Before the Park City and Summit County Councils work to sort out their differences around transit at a Feb. 5 meeting, the Park City Council will try to answer a few questions, such as who does Park City transit serve; what is the city’s responsibility in accommodating regional transit demand; and what governance structure serves the city and county’s needs.


KPCW Radio

The Park City Council received an update from this week’s Joint Transit Advisory Board meeting, after members of the city council and Summit County Council exchanged some fiery sentiments. 

The Join Transit Advisory Board, or JTAB, features representatives from both the Park City Council and Summit County Council—Park City Mayor Andy Beerman and Councilmember Tim Henney; and County Councilmembers Kim Carson and Doug Clyde.

Matt Dias, who’s just been announced by Park City as their new permanent City Manager, sat through this week’s meeting of the Joint Transit Advisory Board.   

That discussion showed there are issues of communication, and  even some friction, between the city and Summit County.

KPCW asked Dias what’s next for him in tackling that issue.

Dias told KPCW that he aims to work on the sometimes-difficult issues of transit, and do it in the public eye.      

Tim Henney

The Dec. 17th meeting of the Joint Transit Advisory Board focused on Summit County and Park City setting a vision for transit and transportation in the area.

But one City Council member says it sounds to him like the county’s vision has little confidence in the city as a partner.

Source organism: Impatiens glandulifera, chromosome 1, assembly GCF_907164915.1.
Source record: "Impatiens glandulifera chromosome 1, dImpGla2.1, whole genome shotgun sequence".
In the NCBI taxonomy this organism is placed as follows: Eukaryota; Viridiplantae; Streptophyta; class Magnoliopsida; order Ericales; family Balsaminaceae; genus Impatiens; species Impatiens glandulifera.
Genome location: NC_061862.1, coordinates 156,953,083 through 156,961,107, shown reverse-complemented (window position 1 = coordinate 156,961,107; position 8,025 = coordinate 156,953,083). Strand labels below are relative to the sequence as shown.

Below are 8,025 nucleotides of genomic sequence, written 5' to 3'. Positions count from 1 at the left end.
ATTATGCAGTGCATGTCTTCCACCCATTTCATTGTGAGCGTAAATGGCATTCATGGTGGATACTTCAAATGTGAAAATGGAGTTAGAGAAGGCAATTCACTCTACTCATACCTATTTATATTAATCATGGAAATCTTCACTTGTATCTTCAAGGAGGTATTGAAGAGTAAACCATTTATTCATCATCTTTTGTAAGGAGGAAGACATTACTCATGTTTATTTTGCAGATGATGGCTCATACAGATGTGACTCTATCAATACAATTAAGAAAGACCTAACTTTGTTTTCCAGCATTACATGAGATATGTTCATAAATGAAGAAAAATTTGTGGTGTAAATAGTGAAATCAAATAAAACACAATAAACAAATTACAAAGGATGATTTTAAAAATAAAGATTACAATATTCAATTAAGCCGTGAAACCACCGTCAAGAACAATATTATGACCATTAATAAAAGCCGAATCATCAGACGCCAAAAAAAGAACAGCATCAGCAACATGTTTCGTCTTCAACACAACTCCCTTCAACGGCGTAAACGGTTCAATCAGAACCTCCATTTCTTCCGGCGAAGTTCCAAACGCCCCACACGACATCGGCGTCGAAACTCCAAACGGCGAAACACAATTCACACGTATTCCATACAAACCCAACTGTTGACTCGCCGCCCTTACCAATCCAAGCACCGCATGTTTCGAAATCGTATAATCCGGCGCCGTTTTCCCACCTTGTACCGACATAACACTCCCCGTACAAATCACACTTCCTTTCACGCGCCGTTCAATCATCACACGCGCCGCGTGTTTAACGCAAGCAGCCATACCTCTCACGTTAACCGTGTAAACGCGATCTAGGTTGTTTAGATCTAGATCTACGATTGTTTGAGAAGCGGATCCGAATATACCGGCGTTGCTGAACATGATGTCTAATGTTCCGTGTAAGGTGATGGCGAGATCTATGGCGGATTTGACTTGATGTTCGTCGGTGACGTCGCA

Park City Council Member Tim Henney said the city and the county should be working together on common goals.   But instead, he noted, the county is caught up in the mechanics and planning to get a federal grant for a possible Bus Rapid Transit system along 224.    

At the Dec. 17th meeting of the Joint Transit Advisory Board, Park City Mayor Andy Beerman said the city and Summit County should move ahead together to plan for transit.

But he also protested that the city has been the object of some unfair comments from County Council members.  

During some brief comments at the session, Mayor Beerman talked about a Highway 224 study, financed by the Mountain Accord.

Park City

Representatives of Park City and Summit County got into some lively conversations during a Dec. 17th meeting of the Joint Transit Advisory Board.

The major topic was the planned Bonanza Park Arts and Culture District.   The two groups are struggling to get to a common understanding about Bonanza’s role as a transit location.

At a meeting last month, County representatives said they were concerned about Bonanza being a transit center.    Park City officials said that was news to them.

Summit County

The Summit County Council met in a special meeting Tuesday morning to discuss their vision for county-wide transit. 

Summit County Regional Transportation Planning Director Caroline Rodriguez led the meeting. Rodriguez says the county is working with Park City Transit to frame the mission for the transit system and determine their goals for the future.